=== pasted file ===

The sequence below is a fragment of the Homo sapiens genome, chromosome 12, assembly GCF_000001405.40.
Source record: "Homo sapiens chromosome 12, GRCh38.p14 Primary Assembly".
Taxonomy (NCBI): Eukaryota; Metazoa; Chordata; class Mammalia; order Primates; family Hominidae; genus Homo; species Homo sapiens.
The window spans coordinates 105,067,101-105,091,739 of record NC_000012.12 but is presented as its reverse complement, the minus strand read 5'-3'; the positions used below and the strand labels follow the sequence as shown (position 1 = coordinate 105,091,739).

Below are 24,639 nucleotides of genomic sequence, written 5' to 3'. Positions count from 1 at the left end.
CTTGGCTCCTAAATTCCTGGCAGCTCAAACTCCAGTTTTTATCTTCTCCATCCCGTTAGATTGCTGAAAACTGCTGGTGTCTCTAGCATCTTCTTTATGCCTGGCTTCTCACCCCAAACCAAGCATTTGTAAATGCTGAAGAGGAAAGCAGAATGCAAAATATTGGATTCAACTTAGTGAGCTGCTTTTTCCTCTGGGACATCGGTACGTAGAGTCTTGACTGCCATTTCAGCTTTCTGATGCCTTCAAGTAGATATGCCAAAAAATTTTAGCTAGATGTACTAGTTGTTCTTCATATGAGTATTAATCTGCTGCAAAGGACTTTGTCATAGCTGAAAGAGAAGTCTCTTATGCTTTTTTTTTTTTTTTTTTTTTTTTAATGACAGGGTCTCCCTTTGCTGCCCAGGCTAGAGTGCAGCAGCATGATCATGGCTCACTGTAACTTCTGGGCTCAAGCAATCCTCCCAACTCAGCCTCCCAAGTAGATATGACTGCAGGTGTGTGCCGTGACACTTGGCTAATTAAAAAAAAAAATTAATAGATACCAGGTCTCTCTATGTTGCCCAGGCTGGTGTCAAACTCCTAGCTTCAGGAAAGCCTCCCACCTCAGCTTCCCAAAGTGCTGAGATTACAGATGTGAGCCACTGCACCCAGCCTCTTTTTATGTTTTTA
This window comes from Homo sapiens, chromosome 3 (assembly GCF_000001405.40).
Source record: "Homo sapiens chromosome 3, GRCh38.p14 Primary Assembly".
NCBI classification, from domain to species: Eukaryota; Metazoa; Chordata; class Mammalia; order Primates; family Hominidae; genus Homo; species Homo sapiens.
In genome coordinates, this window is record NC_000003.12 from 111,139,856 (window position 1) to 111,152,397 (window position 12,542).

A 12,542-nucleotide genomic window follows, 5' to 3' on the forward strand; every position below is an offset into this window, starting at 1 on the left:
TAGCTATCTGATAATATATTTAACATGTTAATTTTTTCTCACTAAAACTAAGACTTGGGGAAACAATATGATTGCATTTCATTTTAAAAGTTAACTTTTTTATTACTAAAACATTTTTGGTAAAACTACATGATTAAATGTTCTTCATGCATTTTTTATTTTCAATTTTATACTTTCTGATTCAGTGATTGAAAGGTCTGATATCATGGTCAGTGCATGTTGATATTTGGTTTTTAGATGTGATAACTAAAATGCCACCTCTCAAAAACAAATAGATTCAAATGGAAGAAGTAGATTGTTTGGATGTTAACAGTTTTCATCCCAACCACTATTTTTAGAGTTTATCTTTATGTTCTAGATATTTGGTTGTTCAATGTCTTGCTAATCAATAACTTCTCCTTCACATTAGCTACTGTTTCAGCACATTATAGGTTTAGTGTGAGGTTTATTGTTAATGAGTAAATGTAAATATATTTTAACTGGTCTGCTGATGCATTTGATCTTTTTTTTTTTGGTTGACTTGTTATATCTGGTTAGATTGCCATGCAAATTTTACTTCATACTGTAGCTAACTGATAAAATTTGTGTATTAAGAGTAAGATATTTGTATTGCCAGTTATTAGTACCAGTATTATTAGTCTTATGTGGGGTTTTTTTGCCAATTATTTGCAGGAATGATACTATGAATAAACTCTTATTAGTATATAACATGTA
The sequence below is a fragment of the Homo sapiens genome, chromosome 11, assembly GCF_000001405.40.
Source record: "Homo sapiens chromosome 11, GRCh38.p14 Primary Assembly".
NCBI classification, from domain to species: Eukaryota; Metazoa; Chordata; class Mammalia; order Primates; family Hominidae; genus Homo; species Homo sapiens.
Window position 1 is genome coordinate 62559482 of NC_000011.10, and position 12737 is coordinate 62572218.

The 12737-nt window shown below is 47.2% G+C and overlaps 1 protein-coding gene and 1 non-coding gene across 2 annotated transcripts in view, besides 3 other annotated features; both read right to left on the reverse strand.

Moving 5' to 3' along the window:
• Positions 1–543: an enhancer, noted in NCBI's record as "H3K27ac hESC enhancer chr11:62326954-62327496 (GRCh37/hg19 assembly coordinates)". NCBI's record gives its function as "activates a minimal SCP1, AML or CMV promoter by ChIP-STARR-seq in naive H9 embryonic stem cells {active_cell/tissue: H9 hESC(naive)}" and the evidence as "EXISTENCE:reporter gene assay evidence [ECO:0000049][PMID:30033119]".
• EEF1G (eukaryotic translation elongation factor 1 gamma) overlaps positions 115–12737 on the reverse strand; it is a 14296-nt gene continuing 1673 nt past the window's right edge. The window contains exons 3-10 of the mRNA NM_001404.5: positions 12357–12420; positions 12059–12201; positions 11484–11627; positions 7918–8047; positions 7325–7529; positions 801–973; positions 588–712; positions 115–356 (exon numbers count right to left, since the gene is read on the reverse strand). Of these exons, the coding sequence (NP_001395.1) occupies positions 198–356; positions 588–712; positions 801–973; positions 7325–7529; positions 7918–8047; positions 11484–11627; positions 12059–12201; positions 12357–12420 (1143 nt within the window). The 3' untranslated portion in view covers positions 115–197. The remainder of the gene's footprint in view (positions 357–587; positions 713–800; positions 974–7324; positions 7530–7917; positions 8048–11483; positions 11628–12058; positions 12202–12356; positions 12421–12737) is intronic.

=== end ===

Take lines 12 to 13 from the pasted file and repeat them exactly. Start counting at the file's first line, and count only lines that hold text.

TAGCTATCTGATAATATATTTAACATGTTAATTTTTTCTCACTAAAACTAAGACTTGGGGAAACAATATGATTGCATTTCATTTTAAAAGTTAACTTTTTTATTACTAAAACATTTTTGGTAAAACTACATGATTAAATGTTCTTCATGCATTTTTTATTTTCAATTTTATACTTTCTGATTCAGTGATTGAAAGGTCTGATATCATGGTCAGTGCATGTTGATATTTGGTTTTTAGATGTGATAACTAAAATGCCACCTCTCAAAAACAAATAGATTCAAATGGAAGAAGTAGATTGTTTGGATGTTAACAGTTTTCATCCCAACCACTATTTTTAGAGTTTATCTTTATGTTCTAGATATTTGGTTGTTCAATGTCTTGCTAATCAATAACTTCTCCTTCACATTAGCTACTGTTTCAGCACATTATAGGTTTAGTGTGAGGTTTATTGTTAATGAGTAAATGTAAATATATTTTAACTGGTCTGCTGATGCATTTGATCTTTTTTTTTTTGGTTGACTTGTTATATCTGGTTAGATTGCCATGCAAATTTTACTTCATACTGTAGCTAACTGATAAAATTTGTGTATTAAGAGTAAGATATTTGTATTGCCAGTTATTAGTACCAGTATTATTAGTCTTATGTGGGGTTTTTTTGCCAATTATTTGCAGGAATGATACTATGAATAAACTCTTATTAGTATATAACATGTA
The sequence below is a fragment of the Homo sapiens genome, chromosome 11, assembly GCF_000001405.40.